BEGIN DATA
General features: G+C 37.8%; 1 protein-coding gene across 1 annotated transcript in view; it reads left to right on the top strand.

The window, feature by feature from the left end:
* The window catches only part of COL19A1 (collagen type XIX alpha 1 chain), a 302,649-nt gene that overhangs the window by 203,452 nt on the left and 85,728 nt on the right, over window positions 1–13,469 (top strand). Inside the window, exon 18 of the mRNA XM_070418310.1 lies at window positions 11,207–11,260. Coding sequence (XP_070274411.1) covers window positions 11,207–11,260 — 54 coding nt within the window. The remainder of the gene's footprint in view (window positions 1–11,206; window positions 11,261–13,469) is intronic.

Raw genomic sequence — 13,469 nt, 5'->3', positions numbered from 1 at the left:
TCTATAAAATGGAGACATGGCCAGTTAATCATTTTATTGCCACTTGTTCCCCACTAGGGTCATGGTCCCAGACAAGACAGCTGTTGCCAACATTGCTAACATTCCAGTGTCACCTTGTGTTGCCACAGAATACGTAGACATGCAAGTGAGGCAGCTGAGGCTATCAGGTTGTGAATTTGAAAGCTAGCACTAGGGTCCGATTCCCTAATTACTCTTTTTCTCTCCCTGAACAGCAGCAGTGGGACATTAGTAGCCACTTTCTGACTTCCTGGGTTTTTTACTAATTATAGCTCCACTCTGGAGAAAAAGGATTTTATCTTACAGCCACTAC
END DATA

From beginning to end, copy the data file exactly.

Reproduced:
General features: G+C 37.8%; 1 protein-coding gene across 1 annotated transcript in view; it reads left to right on the top strand.

The window, feature by feature from the left end:
* The window catches only part of COL19A1 (collagen type XIX alpha 1 chain), a 302,649-nt gene that overhangs the window by 203,452 nt on the left and 85,728 nt on the right, over window positions 1–13,469 (top strand). Inside the window, exon 18 of the mRNA XM_070418310.1 lies at window positions 11,207–11,260. Coding sequence (XP_070274411.1) covers window positions 11,207–11,260 — 54 coding nt within the window. The remainder of the gene's footprint in view (window positions 1–11,206; window positions 11,261–13,469) is intronic.

Raw genomic sequence — 13,469 nt, 5'->3', positions numbered from 1 at the left:
TCTATAAAATGGAGACATGGCCAGTTAATCATTTTATTGCCACTTGTTCCCCACTAGGGTCATGGTCCCAGACAAGACAGCTGTTGCCAACATTGCTAACATTCCAGTGTCACCTTGTGTTGCCACAGAATACGTAGACATGCAAGTGAGGCAGCTGAGGCTATCAGGTTGTGAATTTGAAAGCTAGCACTAGGGTCCGATTCCCTAATTACTCTTTTTCTCTCCCTGAACAGCAGCAGTGGGACATTAGTAGCCACTTTCTGACTTCCTGGGTTTTTTACTAATTATAGCTCCACTCTGGAGAAAAAGGATTTTATCTTACAGCCACTAC